Monday, February 17, 2014

An Architecture of Trust

By Isaac Grayson

Exploring an architecture of trust was something we recently had to do for an assignment in our professional practice class. Reading about this and applying other ethical values that I find the most important I also seem to come back to some kind of architecture built on the platform of a non-profit business plan with a goal to serve the community.  Plan New Hampshire[1] is a great example of an architecture of trust. The organization was a collaborative effort on the part of the several architects from New Hampshire’s AIA Chapter seeing the need to preserve the quality of life in their area. Through collaboration these individuals developed a service that gave back to communities, expanding on the preferred servant leadership style and further supported by the Four Building Blocks of an Architecture of Trust.[2] This kind of service involves giving the community a voice, as well as disposing of the perceived architectural attitude of an all knowing omniscient designer that only manifests itself through education or some innate ability. Utilizing their knowledge these architects are equipped to act as orchestrators of a situation building trust and often mending the fragile fabric of funding communities.

I was inspired by the efforts of these individuals offering up their leadership abilities to help where people have lost their way. This seems to closely resemble to ideal architecture firm that has been painted in my head through the collaboration of many different sources. In my mind an architect or group of architects should be a pillar in their community. As a business plan, in my head, I think a firm should be a not for profit venture who invests in the projects they build. It has been brought to my attention that there are firms who waive their architectural fee in exchange for a half percent return on the project over the course of ten years. This kind of investment would be motivation to design in such a way as to insure a return on investment. This would essentially be like stock in the community, showing your interest and desire to be a part of the community, rather than acting as a sort of middle man out to fight for a piece of the pie. Competition in this sort of environment would be encouraged, and only help to strengthen the community. Functioning as leader’s different firms and architects would strengthen the community by each being able to utilize their strengths contributing to a community rather than simply trying to profit off it. While also allowing and encouraging the community to grow without a self-centered focus of turning the community into a designers pet project.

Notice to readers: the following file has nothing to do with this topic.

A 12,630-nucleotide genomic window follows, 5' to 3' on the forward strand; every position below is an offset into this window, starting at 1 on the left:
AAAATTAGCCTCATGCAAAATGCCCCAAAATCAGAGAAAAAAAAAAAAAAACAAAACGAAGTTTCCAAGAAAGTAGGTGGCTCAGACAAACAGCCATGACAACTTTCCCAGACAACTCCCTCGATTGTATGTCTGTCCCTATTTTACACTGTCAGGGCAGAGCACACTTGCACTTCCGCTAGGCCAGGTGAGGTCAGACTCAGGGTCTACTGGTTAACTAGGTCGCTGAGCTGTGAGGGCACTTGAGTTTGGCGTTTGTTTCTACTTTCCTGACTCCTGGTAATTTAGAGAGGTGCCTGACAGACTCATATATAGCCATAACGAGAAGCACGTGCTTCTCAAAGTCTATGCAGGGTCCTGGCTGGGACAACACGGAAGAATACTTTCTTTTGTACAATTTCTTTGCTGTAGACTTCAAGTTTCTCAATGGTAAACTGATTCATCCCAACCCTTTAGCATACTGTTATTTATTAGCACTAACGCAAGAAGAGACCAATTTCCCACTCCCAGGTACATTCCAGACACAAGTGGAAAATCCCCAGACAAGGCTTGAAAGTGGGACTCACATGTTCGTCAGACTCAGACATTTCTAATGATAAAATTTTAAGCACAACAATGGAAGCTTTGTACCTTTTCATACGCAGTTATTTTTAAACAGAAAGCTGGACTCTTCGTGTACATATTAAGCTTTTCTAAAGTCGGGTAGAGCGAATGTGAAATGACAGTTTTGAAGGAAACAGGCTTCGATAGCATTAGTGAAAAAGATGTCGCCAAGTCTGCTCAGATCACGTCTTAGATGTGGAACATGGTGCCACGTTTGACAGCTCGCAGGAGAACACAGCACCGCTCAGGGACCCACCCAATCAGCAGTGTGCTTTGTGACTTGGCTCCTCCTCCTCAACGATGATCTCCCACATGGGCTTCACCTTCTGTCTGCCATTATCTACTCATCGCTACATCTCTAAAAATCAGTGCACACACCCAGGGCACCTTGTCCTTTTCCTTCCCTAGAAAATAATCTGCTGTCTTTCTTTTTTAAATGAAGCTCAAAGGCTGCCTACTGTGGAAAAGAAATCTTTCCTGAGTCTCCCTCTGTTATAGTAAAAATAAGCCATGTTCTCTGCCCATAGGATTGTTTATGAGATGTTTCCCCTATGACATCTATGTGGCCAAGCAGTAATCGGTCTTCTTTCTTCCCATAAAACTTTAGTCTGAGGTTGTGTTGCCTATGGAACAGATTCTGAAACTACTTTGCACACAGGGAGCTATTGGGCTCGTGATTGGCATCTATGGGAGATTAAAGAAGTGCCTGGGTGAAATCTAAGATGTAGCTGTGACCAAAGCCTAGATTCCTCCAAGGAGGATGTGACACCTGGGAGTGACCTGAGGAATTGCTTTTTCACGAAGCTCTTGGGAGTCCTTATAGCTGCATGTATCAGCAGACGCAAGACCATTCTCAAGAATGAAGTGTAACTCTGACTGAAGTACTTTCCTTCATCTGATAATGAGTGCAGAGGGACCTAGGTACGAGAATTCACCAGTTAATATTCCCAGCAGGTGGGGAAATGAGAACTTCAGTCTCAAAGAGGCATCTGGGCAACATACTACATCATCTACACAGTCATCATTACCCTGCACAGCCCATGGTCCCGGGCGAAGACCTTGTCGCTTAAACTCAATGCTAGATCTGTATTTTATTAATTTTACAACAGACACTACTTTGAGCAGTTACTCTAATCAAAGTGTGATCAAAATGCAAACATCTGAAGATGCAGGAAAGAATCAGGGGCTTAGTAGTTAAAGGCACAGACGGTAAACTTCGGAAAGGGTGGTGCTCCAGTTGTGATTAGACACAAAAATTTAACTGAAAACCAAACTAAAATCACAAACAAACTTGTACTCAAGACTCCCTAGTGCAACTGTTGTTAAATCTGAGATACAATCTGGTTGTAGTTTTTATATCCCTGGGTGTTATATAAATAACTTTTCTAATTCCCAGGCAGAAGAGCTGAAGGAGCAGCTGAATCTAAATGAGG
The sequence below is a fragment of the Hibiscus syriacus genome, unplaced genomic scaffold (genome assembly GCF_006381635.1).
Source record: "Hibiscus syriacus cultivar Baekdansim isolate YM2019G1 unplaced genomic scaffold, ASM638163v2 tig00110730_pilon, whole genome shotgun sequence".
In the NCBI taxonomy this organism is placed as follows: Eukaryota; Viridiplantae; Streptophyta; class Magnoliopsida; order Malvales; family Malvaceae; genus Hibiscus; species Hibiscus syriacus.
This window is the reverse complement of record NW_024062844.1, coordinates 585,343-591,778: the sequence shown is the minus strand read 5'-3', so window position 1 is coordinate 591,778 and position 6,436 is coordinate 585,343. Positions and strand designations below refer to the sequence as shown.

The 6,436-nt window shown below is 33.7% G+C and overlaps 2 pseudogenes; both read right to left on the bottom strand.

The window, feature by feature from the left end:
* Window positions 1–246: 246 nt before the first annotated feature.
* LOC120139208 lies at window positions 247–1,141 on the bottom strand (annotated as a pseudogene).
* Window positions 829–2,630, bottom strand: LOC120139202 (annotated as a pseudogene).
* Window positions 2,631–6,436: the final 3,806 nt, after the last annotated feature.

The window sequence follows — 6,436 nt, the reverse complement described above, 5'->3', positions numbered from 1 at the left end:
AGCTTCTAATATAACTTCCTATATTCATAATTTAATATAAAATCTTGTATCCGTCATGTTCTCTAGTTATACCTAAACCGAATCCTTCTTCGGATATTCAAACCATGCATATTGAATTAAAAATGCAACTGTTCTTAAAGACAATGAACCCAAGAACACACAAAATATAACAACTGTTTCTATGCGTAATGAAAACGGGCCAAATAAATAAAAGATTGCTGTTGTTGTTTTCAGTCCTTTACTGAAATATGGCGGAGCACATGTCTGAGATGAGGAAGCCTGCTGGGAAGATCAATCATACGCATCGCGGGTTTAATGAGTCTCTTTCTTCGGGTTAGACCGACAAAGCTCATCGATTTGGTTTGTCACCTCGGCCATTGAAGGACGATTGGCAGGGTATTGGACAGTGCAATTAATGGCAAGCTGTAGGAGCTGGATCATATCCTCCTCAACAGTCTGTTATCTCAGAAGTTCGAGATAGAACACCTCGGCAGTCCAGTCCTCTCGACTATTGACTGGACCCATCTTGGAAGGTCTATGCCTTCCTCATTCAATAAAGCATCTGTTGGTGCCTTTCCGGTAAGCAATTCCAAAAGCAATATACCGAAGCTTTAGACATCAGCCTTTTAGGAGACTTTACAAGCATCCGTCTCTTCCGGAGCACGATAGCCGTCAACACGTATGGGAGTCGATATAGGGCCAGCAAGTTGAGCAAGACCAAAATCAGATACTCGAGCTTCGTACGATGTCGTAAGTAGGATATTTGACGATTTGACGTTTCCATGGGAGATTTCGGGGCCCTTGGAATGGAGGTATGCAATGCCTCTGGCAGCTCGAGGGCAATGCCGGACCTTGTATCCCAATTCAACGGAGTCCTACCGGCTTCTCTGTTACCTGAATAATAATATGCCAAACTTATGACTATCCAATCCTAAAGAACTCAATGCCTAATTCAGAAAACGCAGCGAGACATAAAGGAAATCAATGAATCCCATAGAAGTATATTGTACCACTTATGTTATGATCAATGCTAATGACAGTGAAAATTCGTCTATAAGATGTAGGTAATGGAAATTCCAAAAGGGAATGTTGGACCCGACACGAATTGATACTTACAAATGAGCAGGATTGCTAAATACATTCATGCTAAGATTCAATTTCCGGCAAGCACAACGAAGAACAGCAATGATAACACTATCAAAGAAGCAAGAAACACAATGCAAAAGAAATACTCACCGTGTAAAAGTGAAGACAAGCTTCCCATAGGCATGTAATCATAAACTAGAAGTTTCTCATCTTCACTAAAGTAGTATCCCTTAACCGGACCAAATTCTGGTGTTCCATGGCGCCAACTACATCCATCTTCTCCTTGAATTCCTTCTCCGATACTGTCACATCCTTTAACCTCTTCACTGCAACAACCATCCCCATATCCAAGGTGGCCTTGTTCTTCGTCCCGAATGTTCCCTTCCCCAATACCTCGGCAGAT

Orchestrating their knowledge as generalist’s architects have the power to bring order to chaos if they would just step up to the plate and take the initiative. The fear with this kind of action is that we put ourselves out there for public execution. Maybe this is what we are meant for. As students studying architecture we are often asked why did we choose architecture? The answers given will run the full gamut, but the underlying theme of them all is that we believe we can make a difference. To make a difference we must often make changes and work to bring people of polar opposites together on common ground. When have these sort of action ever been perceived as favorable? The title of architect is one that often come with great respect and mysticism, with a knack for leadership and ability to absorb criticism. Modeling our principals of business practices and ultimately life after the Four Building Blocks of Trust architects will be able to make the changes they wanted to see in a more prolific manor.

No comments:

Post a Comment